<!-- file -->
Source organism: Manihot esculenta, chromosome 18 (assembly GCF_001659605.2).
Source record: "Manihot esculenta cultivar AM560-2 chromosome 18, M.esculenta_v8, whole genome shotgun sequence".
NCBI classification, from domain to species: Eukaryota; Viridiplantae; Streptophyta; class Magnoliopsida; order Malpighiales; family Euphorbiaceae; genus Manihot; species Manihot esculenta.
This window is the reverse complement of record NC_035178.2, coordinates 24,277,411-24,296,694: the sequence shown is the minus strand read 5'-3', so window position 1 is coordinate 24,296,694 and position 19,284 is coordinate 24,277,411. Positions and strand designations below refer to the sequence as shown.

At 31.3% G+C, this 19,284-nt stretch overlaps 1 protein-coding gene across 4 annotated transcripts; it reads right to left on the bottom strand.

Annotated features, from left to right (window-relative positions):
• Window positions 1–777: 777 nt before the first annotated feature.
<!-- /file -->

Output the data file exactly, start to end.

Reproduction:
Source organism: Manihot esculenta, chromosome 18 (assembly GCF_001659605.2).
Source record: "Manihot esculenta cultivar AM560-2 chromosome 18, M.esculenta_v8, whole genome shotgun sequence".
NCBI classification, from domain to species: Eukaryota; Viridiplantae; Streptophyta; class Magnoliopsida; order Malpighiales; family Euphorbiaceae; genus Manihot; species Manihot esculenta.
This window is the reverse complement of record NC_035178.2, coordinates 24,277,411-24,296,694: the sequence shown is the minus strand read 5'-3', so window position 1 is coordinate 24,296,694 and position 19,284 is coordinate 24,277,411. Positions and strand designations below refer to the sequence as shown.

At 31.3% G+C, this 19,284-nt stretch overlaps 1 protein-coding gene across 4 annotated transcripts; it reads right to left on the bottom strand.

Annotated features, from left to right (window-relative positions):
• Window positions 1–777: 777 nt before the first annotated feature.